VB: Is there cause for optimism in other areas such as innovation in education, politics, and other aspects of life?

Chuck Frey: Yes, if you look at what’s going on in America right now in terms of politics everybody is talking about change. There’s obviously a need to come up with new ideas and make things better. We’ve not seen a lot of specifics on how they’re going to bring about change or even what the changes would be. But there's definitely a lot of interest in change right now.

VB: What will businesses have to do differently if they want to thrive and grow in the ever increasing global competition? The growing economic power of China and India are but two examples.

Chuck Frey: Look at what these countries have been doing for North American and European companies—they’ve been contract manufacturers. We’ve been outsourcing things like customer support and other repeatable operations that can be done at a lower labour cost in these countries.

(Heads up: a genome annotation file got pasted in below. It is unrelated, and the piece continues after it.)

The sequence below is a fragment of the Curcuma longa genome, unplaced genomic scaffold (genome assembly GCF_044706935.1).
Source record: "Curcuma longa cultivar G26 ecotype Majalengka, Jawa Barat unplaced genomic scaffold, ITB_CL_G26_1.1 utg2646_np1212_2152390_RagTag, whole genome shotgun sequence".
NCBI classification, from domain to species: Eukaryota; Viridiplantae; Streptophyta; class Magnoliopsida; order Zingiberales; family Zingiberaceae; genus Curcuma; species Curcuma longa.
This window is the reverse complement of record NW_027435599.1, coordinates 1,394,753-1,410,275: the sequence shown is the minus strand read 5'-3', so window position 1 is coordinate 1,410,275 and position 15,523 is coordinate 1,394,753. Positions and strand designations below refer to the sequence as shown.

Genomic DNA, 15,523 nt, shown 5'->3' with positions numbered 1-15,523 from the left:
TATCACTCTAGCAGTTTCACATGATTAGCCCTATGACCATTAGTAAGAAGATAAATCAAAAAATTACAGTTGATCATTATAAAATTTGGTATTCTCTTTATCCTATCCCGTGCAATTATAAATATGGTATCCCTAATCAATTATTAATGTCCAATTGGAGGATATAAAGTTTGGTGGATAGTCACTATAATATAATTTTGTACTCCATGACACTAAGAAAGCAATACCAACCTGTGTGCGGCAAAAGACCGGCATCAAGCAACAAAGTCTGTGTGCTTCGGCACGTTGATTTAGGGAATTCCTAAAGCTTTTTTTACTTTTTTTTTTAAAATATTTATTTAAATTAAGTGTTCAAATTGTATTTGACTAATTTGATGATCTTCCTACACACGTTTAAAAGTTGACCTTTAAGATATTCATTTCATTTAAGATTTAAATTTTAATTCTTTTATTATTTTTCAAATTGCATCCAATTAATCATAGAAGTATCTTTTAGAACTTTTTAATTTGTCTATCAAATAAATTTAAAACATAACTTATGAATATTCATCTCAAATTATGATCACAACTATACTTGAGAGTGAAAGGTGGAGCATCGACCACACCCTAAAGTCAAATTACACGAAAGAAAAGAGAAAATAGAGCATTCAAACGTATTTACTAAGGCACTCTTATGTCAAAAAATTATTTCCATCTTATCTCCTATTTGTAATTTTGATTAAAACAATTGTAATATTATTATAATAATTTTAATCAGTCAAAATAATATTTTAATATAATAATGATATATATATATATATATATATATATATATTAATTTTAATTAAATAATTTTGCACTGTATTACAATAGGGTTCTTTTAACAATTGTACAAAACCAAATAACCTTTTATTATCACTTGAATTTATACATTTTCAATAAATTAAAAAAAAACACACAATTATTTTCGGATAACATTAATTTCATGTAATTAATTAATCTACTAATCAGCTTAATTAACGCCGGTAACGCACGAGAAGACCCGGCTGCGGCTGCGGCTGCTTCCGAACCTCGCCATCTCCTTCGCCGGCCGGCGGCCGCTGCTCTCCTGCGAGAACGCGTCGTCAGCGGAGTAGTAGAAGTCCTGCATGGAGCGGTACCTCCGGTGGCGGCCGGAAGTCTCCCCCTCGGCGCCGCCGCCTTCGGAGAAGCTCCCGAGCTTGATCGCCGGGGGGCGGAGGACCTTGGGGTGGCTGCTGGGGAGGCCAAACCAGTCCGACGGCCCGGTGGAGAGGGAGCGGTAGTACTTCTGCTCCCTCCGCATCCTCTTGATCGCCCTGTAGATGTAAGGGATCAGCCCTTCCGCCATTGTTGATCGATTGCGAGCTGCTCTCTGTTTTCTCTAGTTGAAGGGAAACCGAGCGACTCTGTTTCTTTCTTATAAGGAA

It’s become clear to me, based on what I’m reading and hearing, that these developing nations are not satisfied with simply being a contract manufacturer or outsourcing base. Many of them want to move up the food chain. Countries like India and China have identified innovation as being of major strategic importance to their economies. They’re developing the infrastructure and making investments to support innovation, whether it's in higher education or making funds available for R & D.

North American and European companies in virtually every industry are going to face more competition from around the globe. But I also think they’re going to be facing competition from new business models, from unforeseen upstarts that suddenly appear in their own markets. The way shattered the existing bookstore model. Nobody saw them coming. I think we’ll be seeing more of that kind of thing.